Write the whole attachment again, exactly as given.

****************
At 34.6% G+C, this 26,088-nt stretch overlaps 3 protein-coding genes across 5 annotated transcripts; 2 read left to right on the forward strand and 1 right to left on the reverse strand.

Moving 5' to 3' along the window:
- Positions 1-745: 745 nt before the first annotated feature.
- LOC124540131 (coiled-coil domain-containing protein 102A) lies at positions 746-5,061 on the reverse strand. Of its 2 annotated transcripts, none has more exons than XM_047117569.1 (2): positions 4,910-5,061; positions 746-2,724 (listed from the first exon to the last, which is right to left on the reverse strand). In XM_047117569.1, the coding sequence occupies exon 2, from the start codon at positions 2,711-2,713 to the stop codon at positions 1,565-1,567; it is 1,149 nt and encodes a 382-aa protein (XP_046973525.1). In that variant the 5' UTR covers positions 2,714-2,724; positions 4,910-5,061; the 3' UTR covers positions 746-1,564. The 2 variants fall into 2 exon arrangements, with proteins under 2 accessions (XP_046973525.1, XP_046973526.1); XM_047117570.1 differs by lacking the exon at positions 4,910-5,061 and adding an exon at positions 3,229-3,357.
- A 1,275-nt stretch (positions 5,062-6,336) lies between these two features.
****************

At 34.6% G+C, this 26,088-nt stretch overlaps 3 protein-coding genes across 5 annotated transcripts; 2 read left to right on the forward strand and 1 right to left on the reverse strand.

Moving 5' to 3' along the window:
- Positions 1-745: 745 nt before the first annotated feature.
- LOC124540131 (coiled-coil domain-containing protein 102A) lies at positions 746-5,061 on the reverse strand. Of its 2 annotated transcripts, none has more exons than XM_047117569.1 (2): positions 4,910-5,061; positions 746-2,724 (listed from the first exon to the last, which is right to left on the reverse strand). In XM_047117569.1, the coding sequence occupies exon 2, from the start codon at positions 2,711-2,713 to the stop codon at positions 1,565-1,567; it is 1,149 nt and encodes a 382-aa protein (XP_046973525.1). In that variant the 5' UTR covers positions 2,714-2,724; positions 4,910-5,061; the 3' UTR covers positions 746-1,564. The 2 variants fall into 2 exon arrangements, with proteins under 2 accessions (XP_046973525.1, XP_046973526.1); XM_047117570.1 differs by lacking the exon at positions 4,910-5,061 and adding an exon at positions 3,229-3,357.
- A 1,275-nt stretch (positions 5,062-6,336) lies between these two features.